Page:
Regardless of working as an employee or employer, the financial goal in this stage of life is accumulation as income exceeds expenses.
In AR, goals change to attrition since we begin spending the nest egg built in the first stage. Risk must be lowered and to ensure that expenses don’t outrun the wealth created in BR. Return on Investment takes a back seat to Retiring on Investments. Still ROI, but a completely different focus.
Many clients stay fixated on the former ROI after retirement (because, well, that’s all they’ve known). While Return on Investment is important, keeping it as the primary focus creates stress and takes time away from retirement priorities. ROI-only focused AR clients can constantly worry about news that might impact investments, tend to be overly critical of financial performance or constantly on the lookout for the next great investment. Quality of life can suffer exactly when it should be getting better.
Instead, Bright Wealth Management uses a goals-based approach to identify priorities during the attrition phase of AR. Return on Investment is used to lower risk and keep account levels high enough so that clients have a solid financial future in retirement.
During BR, more risk can be acceptable because time is on our side. We’re also aggressively creating more wealth so that income exceeds expenses and builds the surplus needed for AR. There is a focus on investing and saving, but more risk is acceptable because we can earn our way out of any negative financial impacts. Returns are important for BR investments because higher returns generate more savings over the longer investment period, even in times when markets fall.
This was illustrated when Leslie, age 26, inherited an IRA from her grandmother. We moved the investments from 100% bonds and dividend producing equities in the original portfolio (appropriate for one in AR) into a much higher percentage of growth-oriented equities (since Leslie is in BR). While volatility is higher, Leslie can tolerate the larger valuation swings while she is earning income. As Franklin Parker, Chartered Financial Analyst® and Bright Wealth Management Chief Investment Officer explains, “If I’m two to four decades away from retirement, I can afford a 2008 in my portfolio, but if I’m retired and living on my savings, I probably can’t.”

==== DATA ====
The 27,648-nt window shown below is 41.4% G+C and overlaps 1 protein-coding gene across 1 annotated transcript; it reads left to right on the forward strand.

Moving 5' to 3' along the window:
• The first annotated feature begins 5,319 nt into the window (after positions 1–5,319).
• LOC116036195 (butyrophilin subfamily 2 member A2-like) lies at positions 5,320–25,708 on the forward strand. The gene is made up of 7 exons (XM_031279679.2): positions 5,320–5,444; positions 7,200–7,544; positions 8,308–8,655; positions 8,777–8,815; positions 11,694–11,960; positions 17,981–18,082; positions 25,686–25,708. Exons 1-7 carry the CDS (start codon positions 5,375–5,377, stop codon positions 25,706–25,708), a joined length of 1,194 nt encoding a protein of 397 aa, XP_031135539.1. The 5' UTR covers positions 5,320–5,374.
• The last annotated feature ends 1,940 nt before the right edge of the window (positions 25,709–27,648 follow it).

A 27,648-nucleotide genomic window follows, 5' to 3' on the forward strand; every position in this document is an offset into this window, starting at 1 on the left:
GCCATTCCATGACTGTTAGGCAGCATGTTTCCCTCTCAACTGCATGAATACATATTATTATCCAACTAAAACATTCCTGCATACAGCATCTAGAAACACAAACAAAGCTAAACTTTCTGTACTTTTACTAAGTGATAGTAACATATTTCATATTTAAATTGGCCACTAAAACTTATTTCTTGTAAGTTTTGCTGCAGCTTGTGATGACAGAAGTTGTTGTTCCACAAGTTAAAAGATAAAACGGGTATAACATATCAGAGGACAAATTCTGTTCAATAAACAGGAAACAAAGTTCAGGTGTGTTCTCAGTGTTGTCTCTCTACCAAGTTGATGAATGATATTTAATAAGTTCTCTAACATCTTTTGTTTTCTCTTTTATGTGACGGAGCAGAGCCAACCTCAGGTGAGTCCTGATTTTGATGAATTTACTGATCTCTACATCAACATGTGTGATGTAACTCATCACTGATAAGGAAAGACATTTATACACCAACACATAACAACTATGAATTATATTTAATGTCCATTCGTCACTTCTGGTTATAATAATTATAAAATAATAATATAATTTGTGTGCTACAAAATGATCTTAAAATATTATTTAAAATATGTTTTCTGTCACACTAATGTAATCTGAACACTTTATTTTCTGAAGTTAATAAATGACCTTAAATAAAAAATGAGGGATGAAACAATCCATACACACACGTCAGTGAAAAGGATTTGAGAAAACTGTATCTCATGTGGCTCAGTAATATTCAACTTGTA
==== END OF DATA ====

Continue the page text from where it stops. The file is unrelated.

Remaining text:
Financial Planning is Key
Unfortunately, many people in retirement are just one financial emergency away from disaster. To avoid this, a financial advisor can help position clients to be the house, rather than the gambler. Successful investing during retirement requires the following:
1. Diversification. The combination of investment sources and types (e.g. pensions, equities, bonds, insurance, etc.) in appropriate amounts.
2. Downside Consciousness. Understanding how market drawdowns affect your plan.
3. Liquidity. Both planned expenses (average monthly costs and long term expenses such as travel or big purchases like vehicles) and unplanned expenses (usually health-related or family needs) will require access to your cash. Having money tied up in an illiquid investment is functionally the same as not having the money.
4. Communication. Regular contact with your advisors to monitor and adapt the plan as life progresses.
A solid financial plan will need continuous updates as one ages in retirement. Minimally, meet with a professional financial advisor annually. In addition, there should be absolutely no resistance to more frequent meetings and discussions when pressing financial issues occur throughout the year.
While returns are an easy measure to focus on, it is a measure that can lead to poor financial decision-making in retirement when viewed by itself. Instead, work with your financial advisor to develop long term life goals, like travel, family, healthcare, etc. Once these goals are in place then returns can be adjusted to minimize risk and help ensure a long and fully-funded retirement. ■